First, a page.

Upon considering this appeal, we are initially confronted with appellee's contention that the record on appeal is inadequate to support a proper consideration of the issues posed by appellant. Appellee mainly objects to the fact that the record on appeal does not contain a transcript of the trial below, although is does contain the official documents and papers relating to the trial. This contention would have merit if the facts necessary for this appeal were in dispute. However, the pre-trial order, which is part of the record on appeal, contains all the undisputed facts necessary to resolve the issues on appeal.
Appellee also points out that the record is inadequate because it does not reveal what state's law the trial judge was applying when he directed a verdict for appellee. This, however, doses not hinder resolution of the issues on this appeal. First of all, we note that appellant concedes that if New York law is applied, then decedent's death by heart attack is not within the provisions of the accident policy as those provisions have been interpreted by New York courts. Secondly, we are reminded of our well established appellate maxim that if a trial court's decision is correct upon any proper theory, we will uphold that decision.1 Hence, if we can determine that the trial court should have looked to New York substantive law in interpreting the policy, then we can affirm because, in any event, the trial court's decision is concededly correct under New York law.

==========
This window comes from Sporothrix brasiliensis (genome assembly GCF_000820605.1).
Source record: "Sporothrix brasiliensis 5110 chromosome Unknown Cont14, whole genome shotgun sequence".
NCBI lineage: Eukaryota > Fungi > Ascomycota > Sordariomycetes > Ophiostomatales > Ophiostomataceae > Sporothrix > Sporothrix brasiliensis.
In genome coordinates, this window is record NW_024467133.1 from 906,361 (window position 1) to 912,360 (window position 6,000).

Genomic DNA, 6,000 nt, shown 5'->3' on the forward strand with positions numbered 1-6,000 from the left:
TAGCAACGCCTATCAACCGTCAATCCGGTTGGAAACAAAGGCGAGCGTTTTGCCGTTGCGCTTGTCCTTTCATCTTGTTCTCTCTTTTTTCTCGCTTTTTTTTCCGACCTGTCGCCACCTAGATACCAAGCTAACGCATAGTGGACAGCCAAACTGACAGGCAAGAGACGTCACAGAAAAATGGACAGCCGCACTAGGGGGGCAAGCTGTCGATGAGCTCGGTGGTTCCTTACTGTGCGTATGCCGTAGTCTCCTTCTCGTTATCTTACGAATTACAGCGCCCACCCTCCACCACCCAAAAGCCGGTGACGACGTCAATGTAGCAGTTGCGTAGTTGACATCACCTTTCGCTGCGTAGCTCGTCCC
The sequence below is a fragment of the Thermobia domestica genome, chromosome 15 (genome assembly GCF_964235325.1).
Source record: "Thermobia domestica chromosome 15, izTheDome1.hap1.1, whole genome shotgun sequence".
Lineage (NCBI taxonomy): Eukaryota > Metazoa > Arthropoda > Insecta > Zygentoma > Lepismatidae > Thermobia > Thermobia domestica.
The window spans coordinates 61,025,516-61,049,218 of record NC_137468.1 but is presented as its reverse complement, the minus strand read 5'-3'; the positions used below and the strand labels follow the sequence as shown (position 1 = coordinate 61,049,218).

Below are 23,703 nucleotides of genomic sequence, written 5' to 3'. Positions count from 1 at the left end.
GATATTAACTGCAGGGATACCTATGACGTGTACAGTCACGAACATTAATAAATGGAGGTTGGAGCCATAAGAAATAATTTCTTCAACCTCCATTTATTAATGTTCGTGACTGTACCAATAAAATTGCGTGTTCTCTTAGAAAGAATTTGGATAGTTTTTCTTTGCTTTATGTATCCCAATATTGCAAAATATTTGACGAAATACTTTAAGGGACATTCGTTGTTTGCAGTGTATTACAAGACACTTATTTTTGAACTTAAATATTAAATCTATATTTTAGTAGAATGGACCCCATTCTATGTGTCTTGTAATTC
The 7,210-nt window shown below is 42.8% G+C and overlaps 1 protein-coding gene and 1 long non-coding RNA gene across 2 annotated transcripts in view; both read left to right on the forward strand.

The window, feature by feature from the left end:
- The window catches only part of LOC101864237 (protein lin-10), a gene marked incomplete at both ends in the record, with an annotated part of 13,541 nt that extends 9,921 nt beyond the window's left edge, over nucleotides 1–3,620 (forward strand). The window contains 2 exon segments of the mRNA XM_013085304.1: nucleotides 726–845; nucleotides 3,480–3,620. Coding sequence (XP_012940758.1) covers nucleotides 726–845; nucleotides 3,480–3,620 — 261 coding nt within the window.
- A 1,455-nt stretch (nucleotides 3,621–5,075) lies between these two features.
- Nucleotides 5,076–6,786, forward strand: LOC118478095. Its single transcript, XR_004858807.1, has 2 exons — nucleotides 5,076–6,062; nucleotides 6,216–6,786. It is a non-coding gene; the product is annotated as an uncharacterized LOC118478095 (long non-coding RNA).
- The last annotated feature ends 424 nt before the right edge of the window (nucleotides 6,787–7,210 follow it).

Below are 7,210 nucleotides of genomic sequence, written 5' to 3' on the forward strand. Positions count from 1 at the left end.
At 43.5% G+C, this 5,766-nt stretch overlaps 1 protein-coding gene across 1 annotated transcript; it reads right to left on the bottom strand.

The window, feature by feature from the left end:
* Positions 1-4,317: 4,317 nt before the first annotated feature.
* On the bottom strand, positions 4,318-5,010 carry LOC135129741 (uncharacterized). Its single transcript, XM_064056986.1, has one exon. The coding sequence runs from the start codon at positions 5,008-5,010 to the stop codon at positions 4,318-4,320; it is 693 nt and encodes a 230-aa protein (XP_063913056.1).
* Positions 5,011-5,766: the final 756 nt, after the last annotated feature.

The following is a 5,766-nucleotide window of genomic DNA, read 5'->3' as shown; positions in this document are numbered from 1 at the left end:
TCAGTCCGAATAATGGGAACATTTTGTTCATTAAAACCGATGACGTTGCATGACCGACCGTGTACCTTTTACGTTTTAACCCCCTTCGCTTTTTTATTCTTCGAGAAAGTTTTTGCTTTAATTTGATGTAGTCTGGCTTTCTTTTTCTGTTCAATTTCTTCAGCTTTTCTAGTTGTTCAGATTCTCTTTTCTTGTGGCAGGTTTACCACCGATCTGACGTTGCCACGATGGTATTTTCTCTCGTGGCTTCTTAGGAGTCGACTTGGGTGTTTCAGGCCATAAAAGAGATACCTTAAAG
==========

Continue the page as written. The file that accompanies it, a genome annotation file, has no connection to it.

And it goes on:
This brings us to the important conflict of law question: whether the substantive law of New York or New Mexico should have been applied by the United States District Court of New Mexico sitting in this diversity case. Fundamental to any diversity case is the Erie doctrine which, in simplified statement, requires federal courts to apply the law of the forum state.2 In Klaxon Co. v. Stentor Electric Mfg. Co., 313 U.S. 487, 61 S.Ct. 1020 , 85 L.Ed. 1477 (1941), the Erie doctrine was applied to conflicts situations with the result that federal courts sitting in diversity apply the conflicts rules of the forum state. Bound by these decisions, the trial court in this case was required to look to New Mexico's conflicts of law rules to determine which state's substantive law should be applied.
The Supreme Court of New Mexico has not had an opportunity to determine what conflicts rule should be applied in the exact factual setting involving a group accident insurance policy which confronts us here. However, the New Mexico high court has many times decided conflicts cases involving contracts, and more particularly insurance contracts. In those cases, New Mexico has adopted the familiar conflicts rule that, when interpreting a contract, the court should look to the law of the place wherein the contract was consummated.3 And by 'place of consummation,' the New Mexico Supreme Court means the place where the last act necessary for the formation of a contract was accomplished.4